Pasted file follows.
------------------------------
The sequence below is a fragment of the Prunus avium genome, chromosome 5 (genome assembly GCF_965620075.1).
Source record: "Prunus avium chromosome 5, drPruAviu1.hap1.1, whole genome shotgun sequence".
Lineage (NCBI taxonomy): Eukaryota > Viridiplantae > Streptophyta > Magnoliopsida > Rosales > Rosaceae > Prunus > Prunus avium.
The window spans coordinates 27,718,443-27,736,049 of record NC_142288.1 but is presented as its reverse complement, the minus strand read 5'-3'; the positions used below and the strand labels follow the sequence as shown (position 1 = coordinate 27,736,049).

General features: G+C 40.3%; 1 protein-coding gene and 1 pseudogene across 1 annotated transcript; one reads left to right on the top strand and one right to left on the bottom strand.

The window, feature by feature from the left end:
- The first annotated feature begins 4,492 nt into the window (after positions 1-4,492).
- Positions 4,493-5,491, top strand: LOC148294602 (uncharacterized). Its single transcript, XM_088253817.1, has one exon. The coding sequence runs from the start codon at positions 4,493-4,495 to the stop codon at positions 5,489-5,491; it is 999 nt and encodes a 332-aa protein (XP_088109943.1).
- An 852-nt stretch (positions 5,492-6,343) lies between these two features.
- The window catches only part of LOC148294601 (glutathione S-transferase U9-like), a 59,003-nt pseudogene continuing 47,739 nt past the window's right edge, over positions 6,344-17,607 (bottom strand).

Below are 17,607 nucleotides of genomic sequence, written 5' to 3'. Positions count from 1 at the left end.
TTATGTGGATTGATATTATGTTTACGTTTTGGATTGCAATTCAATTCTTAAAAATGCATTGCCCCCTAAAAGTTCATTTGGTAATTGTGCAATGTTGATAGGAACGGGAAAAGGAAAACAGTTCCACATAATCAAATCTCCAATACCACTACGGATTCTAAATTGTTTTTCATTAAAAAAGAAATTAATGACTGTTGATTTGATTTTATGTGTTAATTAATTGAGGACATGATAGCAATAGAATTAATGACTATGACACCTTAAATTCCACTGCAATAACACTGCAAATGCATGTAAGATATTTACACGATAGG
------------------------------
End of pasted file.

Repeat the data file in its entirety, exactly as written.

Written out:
The sequence below is a fragment of the Prunus avium genome, chromosome 5 (genome assembly GCF_965620075.1).
Source record: "Prunus avium chromosome 5, drPruAviu1.hap1.1, whole genome shotgun sequence".
Lineage (NCBI taxonomy): Eukaryota > Viridiplantae > Streptophyta > Magnoliopsida > Rosales > Rosaceae > Prunus > Prunus avium.
The window spans coordinates 27,718,443-27,736,049 of record NC_142288.1 but is presented as its reverse complement, the minus strand read 5'-3'; the positions used below and the strand labels follow the sequence as shown (position 1 = coordinate 27,736,049).

General features: G+C 40.3%; 1 protein-coding gene and 1 pseudogene across 1 annotated transcript; one reads left to right on the top strand and one right to left on the bottom strand.

The window, feature by feature from the left end:
- The first annotated feature begins 4,492 nt into the window (after positions 1-4,492).
- Positions 4,493-5,491, top strand: LOC148294602 (uncharacterized). Its single transcript, XM_088253817.1, has one exon. The coding sequence runs from the start codon at positions 4,493-4,495 to the stop codon at positions 5,489-5,491; it is 999 nt and encodes a 332-aa protein (XP_088109943.1).
- An 852-nt stretch (positions 5,492-6,343) lies between these two features.
- The window catches only part of LOC148294601 (glutathione S-transferase U9-like), a 59,003-nt pseudogene continuing 47,739 nt past the window's right edge, over positions 6,344-17,607 (bottom strand).

Below are 17,607 nucleotides of genomic sequence, written 5' to 3'. Positions count from 1 at the left end.
TTATGTGGATTGATATTATGTTTACGTTTTGGATTGCAATTCAATTCTTAAAAATGCATTGCCCCCTAAAAGTTCATTTGGTAATTGTGCAATGTTGATAGGAACGGGAAAAGGAAAACAGTTCCACATAATCAAATCTCCAATACCACTACGGATTCTAAATTGTTTTTCATTAAAAAAGAAATTAATGACTGTTGATTTGATTTTATGTGTTAATTAATTGAGGACATGATAGCAATAGAATTAATGACTATGACACCTTAAATTCCACTGCAATAACACTGCAAATGCATGTAAGATATTTACACGATAGG